My favorite is our locals, which are called Louisiana Gulf Oysters, harvested from over 30 different locations just south of New Orleans. To my taste, they are sweet, mild, delicious and very consumer-friendly. My earliest recollection of eating them in New Orleans is at the Acme Oyster House in 1967. There, I learned to eat oysters not with an off-the-cuff cocktail sauce or even that concoction called a “mignonette,” but the way the local Italians relished them. On the bar with all the other accruements were cruets of olive oil and this is how we did it: First, you unwrap your crackers as you watch your oysters being shucked (never eat pre-shucked oysters raw, it’s totally bad form) and handed over to you. Next, you squeeze lemon over the whole plateful and watch them squirm, then some dashes of olive oil, some horseradish, and a squirt or two of Tabasco on each one individually. Then, using your oyster fork to make sure that the little gem is free of the shell, pick the half shell up and slide the oyster into your mouth, followed by its natural juices and the wonderful personal sauce that you’ve created, and chew. Crackers figure in there somewhere and, of course, beer, glorious beer. In those days there was no line to get in. They only had one location and the family ran the business.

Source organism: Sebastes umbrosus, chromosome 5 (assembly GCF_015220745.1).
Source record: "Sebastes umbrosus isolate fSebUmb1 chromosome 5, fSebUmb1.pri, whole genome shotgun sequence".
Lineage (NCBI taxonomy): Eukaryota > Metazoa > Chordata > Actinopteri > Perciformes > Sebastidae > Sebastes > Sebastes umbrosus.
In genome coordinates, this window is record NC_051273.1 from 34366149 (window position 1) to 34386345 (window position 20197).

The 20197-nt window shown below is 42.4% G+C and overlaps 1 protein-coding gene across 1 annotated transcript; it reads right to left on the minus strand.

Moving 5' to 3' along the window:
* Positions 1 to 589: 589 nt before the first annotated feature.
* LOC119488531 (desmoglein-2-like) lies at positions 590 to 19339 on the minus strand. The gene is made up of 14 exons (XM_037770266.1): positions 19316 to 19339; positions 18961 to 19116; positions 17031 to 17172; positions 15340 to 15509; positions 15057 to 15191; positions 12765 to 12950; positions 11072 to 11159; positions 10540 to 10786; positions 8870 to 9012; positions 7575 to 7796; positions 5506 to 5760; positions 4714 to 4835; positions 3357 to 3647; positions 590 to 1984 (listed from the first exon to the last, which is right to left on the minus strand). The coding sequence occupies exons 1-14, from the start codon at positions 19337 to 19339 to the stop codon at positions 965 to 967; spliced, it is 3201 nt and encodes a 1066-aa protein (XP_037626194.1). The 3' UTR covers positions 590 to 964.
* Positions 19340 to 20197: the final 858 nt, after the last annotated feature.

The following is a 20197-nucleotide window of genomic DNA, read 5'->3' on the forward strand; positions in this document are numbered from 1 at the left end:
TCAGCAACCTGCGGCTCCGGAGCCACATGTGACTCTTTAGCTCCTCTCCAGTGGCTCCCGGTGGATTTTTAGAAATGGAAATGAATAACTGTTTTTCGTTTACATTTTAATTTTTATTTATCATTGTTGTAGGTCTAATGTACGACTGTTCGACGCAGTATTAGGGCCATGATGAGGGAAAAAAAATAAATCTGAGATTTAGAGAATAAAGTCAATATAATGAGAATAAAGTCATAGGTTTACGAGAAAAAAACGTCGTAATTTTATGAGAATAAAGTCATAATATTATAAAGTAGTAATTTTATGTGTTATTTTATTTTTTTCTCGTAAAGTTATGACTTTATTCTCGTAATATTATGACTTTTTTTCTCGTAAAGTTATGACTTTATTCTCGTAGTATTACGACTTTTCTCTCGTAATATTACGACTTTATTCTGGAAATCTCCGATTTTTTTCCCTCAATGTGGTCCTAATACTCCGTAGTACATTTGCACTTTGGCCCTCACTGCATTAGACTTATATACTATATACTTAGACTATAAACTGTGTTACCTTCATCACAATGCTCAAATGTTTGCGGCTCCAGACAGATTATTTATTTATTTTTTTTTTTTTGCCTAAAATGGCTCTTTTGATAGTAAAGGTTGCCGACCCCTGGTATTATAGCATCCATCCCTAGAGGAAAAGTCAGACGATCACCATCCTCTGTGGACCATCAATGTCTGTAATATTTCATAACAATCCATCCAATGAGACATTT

Fast forward to the 21st century. We’re now concerned with the safety of eating bivalves, all menus come with a warning, all chefs keep accurate records of who, what and when the oysters were purchased. Bars no longer can have raw oyster pop-ups (although Pirogue’s at 2565 Bayou Rd. does a bang up grilled oyster pop-up curbside on Friday nights) unless they can pass a health department inspection. You get plenty of offerings from places that are legitimate oyster bars at astoundingly low prices during what they call “Oyster Hours,” ranging from free-until-they-run-out to a buck or less each. But Uncle Vinnie, who just got a sack off the boat and brings them to Bruno’s Bar and “shucks ‘em for you hisself,” is a thing of the past.